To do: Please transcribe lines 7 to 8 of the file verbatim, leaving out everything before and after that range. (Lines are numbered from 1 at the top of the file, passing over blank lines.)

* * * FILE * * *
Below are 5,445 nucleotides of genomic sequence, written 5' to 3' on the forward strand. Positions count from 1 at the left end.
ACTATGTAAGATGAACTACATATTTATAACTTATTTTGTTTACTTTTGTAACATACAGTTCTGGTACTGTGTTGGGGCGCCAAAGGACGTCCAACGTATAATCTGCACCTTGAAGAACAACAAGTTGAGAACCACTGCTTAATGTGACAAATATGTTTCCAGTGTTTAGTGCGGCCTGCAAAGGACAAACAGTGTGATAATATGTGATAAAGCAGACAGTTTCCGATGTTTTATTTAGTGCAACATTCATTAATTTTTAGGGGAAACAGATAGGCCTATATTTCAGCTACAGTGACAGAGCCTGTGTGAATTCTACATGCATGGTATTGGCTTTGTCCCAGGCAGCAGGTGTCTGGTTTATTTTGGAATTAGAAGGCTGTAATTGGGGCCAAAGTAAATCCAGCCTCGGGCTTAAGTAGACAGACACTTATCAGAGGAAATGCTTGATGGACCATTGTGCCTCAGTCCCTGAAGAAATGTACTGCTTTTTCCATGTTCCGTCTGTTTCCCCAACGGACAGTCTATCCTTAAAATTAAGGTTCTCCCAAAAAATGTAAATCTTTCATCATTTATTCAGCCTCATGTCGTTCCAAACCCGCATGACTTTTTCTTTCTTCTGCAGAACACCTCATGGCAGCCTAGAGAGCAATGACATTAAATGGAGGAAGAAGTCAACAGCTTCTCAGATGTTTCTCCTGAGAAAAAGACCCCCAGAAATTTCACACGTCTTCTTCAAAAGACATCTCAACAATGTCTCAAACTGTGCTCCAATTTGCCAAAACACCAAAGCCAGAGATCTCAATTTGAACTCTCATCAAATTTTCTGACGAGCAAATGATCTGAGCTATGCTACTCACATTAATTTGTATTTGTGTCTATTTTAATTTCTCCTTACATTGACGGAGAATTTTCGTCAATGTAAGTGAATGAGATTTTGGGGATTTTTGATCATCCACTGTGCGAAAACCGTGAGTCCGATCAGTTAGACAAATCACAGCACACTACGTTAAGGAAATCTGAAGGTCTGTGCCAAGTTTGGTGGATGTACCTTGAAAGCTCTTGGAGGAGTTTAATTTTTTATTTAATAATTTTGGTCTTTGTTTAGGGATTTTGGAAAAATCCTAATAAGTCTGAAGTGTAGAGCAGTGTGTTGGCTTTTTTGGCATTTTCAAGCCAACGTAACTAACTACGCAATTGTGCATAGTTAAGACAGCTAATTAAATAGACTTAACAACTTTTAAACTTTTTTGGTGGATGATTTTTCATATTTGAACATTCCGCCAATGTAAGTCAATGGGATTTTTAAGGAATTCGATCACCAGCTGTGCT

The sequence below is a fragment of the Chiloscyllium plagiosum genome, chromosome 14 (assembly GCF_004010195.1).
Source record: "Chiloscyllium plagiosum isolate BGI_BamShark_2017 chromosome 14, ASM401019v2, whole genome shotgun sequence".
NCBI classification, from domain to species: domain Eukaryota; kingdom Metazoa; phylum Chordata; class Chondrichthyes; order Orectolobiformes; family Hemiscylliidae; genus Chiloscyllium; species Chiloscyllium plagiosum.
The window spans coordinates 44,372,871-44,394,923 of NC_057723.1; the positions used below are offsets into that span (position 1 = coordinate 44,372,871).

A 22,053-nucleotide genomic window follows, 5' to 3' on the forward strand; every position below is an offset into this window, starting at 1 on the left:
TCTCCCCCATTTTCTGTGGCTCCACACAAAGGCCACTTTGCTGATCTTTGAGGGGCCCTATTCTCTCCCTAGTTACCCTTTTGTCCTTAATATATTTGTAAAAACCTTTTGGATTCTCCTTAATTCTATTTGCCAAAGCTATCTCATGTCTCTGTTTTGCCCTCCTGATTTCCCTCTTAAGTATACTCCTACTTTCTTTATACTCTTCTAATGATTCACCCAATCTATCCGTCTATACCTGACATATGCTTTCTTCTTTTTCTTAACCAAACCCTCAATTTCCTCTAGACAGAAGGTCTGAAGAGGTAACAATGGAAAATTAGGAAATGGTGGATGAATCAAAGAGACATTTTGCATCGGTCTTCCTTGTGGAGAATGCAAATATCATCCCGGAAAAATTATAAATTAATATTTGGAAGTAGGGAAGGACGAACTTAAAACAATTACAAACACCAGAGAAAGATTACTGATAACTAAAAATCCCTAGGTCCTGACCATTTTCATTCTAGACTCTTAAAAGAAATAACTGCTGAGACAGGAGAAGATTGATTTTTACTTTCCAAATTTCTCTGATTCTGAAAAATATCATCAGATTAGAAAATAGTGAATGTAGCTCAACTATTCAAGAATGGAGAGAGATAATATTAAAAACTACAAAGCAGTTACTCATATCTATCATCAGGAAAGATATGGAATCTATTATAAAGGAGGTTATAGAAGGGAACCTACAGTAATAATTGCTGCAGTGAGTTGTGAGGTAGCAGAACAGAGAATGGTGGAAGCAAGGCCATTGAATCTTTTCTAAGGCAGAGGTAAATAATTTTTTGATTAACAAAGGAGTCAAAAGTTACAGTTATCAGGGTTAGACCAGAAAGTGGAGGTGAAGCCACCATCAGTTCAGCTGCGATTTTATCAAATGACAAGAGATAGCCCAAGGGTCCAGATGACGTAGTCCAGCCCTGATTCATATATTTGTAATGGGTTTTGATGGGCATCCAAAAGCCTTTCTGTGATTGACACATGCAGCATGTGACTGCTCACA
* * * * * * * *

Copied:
A 22,053-nucleotide genomic window follows, 5' to 3' on the forward strand; every position below is an offset into this window, starting at 1 on the left:
TCTCCCCCATTTTCTGTGGCTCCACACAAAGGCCACTTTGCTGATCTTTGAGGGGCCCTATTCTCTCCCTAGTTACCCTTTTGTCCTTAATATATTTGTAAAAACCTTTTGGATTCTCCTTAATTCTATTTGCCAAAGCTATCTCATGTCTCTGTTTTGCCCTCCTGATTTCCCTCTTAAGTATACTCCTACTTTCTTTATACTCTTCTAATGATTCACCCAATCTATCCGTCTATACCTGACATATGCTTTCTTCTTTTTCTTAACCAAACCCTCAATTTCCTCTAGACAGAAGGTCTGAAGAGGTAACAATGGAAAATTAGGAAATGGTGGATGAATCAAAGAGACATTTTGCATCGGTCTTCCTTGTGGAGAATGCAAATATCATCCCGGAAAAATTATAAATTAATATTTGGAAGTAGGGAAGGACGAACTTAAAACAATTACAAACACCAGAGAAAGATTACTGATAACTAAAAATCCCTAGGTCCTGACCATTTTCATTCTAGACTCTTAAAAGAAATAACTGCTGAGACAGGAGAAGATTGATTTTTACTTTCCAAATTTCTCTGATTCTGAAAAATATCATCAGATTAGAAAATAGTGAATGTAGCTCAACTATTCAAGAATGGAGAGAGATAATATTAAAAACTACAAAGCAGTTACTCATATCTATCATCAGGAAAGATATGGAATCTATTATAAAGGAGGTTATAGAAGGGAACCTACAGTAATAATTGCTGCAGTGAGTTGTGAGGTAGCAGAACAGAGAATGGTGGAAGCAAGGCCATTGAATCTTTTCTAAGGCAGAGGTAAATAATTTTTTGATTAACAAAGGAGTCAAAAGTTACAGTTATCAGGGTTAGACCAGAAAGTGGAGGTGAAGCCACCATCAGTTCAGCTGCGATTTTATCAAATGACAAGAGATAGCCCAAGGGTCCAGATGACGTAGTCCAGCCCTGATTCATATATTTGTAATGGGTTTTGATGGGCATCCAAAAGCCTTTCTGTGATTGACACATGCAGCATGTGACTGCTCACA